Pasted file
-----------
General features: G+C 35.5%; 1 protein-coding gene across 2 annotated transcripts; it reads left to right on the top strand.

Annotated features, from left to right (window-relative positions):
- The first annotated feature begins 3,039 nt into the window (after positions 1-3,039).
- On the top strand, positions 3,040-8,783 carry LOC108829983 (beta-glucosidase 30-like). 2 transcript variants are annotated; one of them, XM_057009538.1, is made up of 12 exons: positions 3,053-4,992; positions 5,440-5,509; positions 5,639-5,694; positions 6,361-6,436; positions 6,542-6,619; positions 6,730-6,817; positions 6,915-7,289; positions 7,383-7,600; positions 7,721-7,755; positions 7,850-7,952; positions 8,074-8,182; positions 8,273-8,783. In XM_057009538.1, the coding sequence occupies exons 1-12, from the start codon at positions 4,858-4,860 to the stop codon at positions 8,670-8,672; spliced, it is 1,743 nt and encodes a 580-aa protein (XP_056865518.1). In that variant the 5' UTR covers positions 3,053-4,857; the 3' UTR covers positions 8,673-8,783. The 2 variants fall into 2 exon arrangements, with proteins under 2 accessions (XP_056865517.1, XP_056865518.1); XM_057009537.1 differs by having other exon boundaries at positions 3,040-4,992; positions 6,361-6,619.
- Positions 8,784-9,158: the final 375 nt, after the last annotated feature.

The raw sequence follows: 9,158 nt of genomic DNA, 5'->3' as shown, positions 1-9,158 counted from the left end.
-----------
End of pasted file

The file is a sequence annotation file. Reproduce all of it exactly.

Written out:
General features: G+C 35.5%; 1 protein-coding gene across 2 annotated transcripts; it reads left to right on the top strand.

Annotated features, from left to right (window-relative positions):
- The first annotated feature begins 3,039 nt into the window (after positions 1-3,039).
- On the top strand, positions 3,040-8,783 carry LOC108829983 (beta-glucosidase 30-like). 2 transcript variants are annotated; one of them, XM_057009538.1, is made up of 12 exons: positions 3,053-4,992; positions 5,440-5,509; positions 5,639-5,694; positions 6,361-6,436; positions 6,542-6,619; positions 6,730-6,817; positions 6,915-7,289; positions 7,383-7,600; positions 7,721-7,755; positions 7,850-7,952; positions 8,074-8,182; positions 8,273-8,783. In XM_057009538.1, the coding sequence occupies exons 1-12, from the start codon at positions 4,858-4,860 to the stop codon at positions 8,670-8,672; spliced, it is 1,743 nt and encodes a 580-aa protein (XP_056865518.1). In that variant the 5' UTR covers positions 3,053-4,857; the 3' UTR covers positions 8,673-8,783. The 2 variants fall into 2 exon arrangements, with proteins under 2 accessions (XP_056865517.1, XP_056865518.1); XM_057009537.1 differs by having other exon boundaries at positions 3,040-4,992; positions 6,361-6,619.
- Positions 8,784-9,158: the final 375 nt, after the last annotated feature.

The raw sequence follows: 9,158 nt of genomic DNA, 5'->3' as shown, positions 1-9,158 counted from the left end.